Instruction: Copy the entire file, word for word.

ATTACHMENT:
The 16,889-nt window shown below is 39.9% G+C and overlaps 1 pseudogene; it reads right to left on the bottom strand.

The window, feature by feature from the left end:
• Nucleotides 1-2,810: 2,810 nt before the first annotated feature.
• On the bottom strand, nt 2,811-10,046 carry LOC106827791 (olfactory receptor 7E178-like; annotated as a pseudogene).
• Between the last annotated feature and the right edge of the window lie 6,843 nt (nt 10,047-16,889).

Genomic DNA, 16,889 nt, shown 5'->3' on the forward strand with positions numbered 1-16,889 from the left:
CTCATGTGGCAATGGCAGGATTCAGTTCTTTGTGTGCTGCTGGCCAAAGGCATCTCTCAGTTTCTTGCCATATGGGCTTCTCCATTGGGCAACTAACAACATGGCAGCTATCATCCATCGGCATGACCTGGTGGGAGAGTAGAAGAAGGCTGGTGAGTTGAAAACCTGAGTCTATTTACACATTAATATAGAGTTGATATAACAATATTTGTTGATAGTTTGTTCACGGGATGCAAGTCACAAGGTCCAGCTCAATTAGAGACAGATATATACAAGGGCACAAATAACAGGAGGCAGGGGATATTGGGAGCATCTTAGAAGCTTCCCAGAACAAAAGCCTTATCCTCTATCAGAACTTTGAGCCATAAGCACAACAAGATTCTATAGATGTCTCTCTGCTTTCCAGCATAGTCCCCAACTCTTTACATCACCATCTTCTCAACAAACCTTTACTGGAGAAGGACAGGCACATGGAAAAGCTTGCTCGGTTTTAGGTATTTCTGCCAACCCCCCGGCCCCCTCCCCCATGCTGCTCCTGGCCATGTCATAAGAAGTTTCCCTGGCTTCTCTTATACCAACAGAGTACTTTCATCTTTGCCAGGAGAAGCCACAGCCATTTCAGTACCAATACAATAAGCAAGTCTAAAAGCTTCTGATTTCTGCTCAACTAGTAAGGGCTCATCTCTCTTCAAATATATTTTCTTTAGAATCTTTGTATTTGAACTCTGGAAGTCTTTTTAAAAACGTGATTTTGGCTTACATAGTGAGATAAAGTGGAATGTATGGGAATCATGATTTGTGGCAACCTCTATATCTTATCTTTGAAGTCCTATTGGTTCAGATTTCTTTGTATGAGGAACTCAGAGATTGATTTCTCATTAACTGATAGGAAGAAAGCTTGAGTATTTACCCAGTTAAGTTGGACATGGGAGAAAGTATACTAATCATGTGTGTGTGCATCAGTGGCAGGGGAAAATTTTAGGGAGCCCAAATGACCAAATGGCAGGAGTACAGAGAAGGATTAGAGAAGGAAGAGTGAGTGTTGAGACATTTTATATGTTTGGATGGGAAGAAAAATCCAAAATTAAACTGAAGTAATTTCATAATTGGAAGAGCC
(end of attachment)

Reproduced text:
The 16,889-nt window shown below is 39.9% G+C and overlaps 1 pseudogene; it reads right to left on the bottom strand.

The window, feature by feature from the left end:
• Nucleotides 1-2,810: 2,810 nt before the first annotated feature.
• On the bottom strand, nt 2,811-10,046 carry LOC106827791 (olfactory receptor 7E178-like; annotated as a pseudogene).
• Between the last annotated feature and the right edge of the window lie 6,843 nt (nt 10,047-16,889).

Genomic DNA, 16,889 nt, shown 5'->3' on the forward strand with positions numbered 1-16,889 from the left:
CTCATGTGGCAATGGCAGGATTCAGTTCTTTGTGTGCTGCTGGCCAAAGGCATCTCTCAGTTTCTTGCCATATGGGCTTCTCCATTGGGCAACTAACAACATGGCAGCTATCATCCATCGGCATGACCTGGTGGGAGAGTAGAAGAAGGCTGGTGAGTTGAAAACCTGAGTCTATTTACACATTAATATAGAGTTGATATAACAATATTTGTTGATAGTTTGTTCACGGGATGCAAGTCACAAGGTCCAGCTCAATTAGAGACAGATATATACAAGGGCACAAATAACAGGAGGCAGGGGATATTGGGAGCATCTTAGAAGCTTCCCAGAACAAAAGCCTTATCCTCTATCAGAACTTTGAGCCATAAGCACAACAAGATTCTATAGATGTCTCTCTGCTTTCCAGCATAGTCCCCAACTCTTTACATCACCATCTTCTCAACAAACCTTTACTGGAGAAGGACAGGCACATGGAAAAGCTTGCTCGGTTTTAGGTATTTCTGCCAACCCCCCGGCCCCCTCCCCCATGCTGCTCCTGGCCATGTCATAAGAAGTTTCCCTGGCTTCTCTTATACCAACAGAGTACTTTCATCTTTGCCAGGAGAAGCCACAGCCATTTCAGTACCAATACAATAAGCAAGTCTAAAAGCTTCTGATTTCTGCTCAACTAGTAAGGGCTCATCTCTCTTCAAATATATTTTCTTTAGAATCTTTGTATTTGAACTCTGGAAGTCTTTTTAAAAACGTGATTTTGGCTTACATAGTGAGATAAAGTGGAATGTATGGGAATCATGATTTGTGGCAACCTCTATATCTTATCTTTGAAGTCCTATTGGTTCAGATTTCTTTGTATGAGGAACTCAGAGATTGATTTCTCATTAACTGATAGGAAGAAAGCTTGAGTATTTACCCAGTTAAGTTGGACATGGGAGAAAGTATACTAATCATGTGTGTGTGCATCAGTGGCAGGGGAAAATTTTAGGGAGCCCAAATGACCAAATGGCAGGAGTACAGAGAAGGATTAGAGAAGGAAGAGTGAGTGTTGAGACATTTTATATGTTTGGATGGGAAGAAAAATCCAAAATTAAACTGAAGTAATTTCATAATTGGAAGAGCC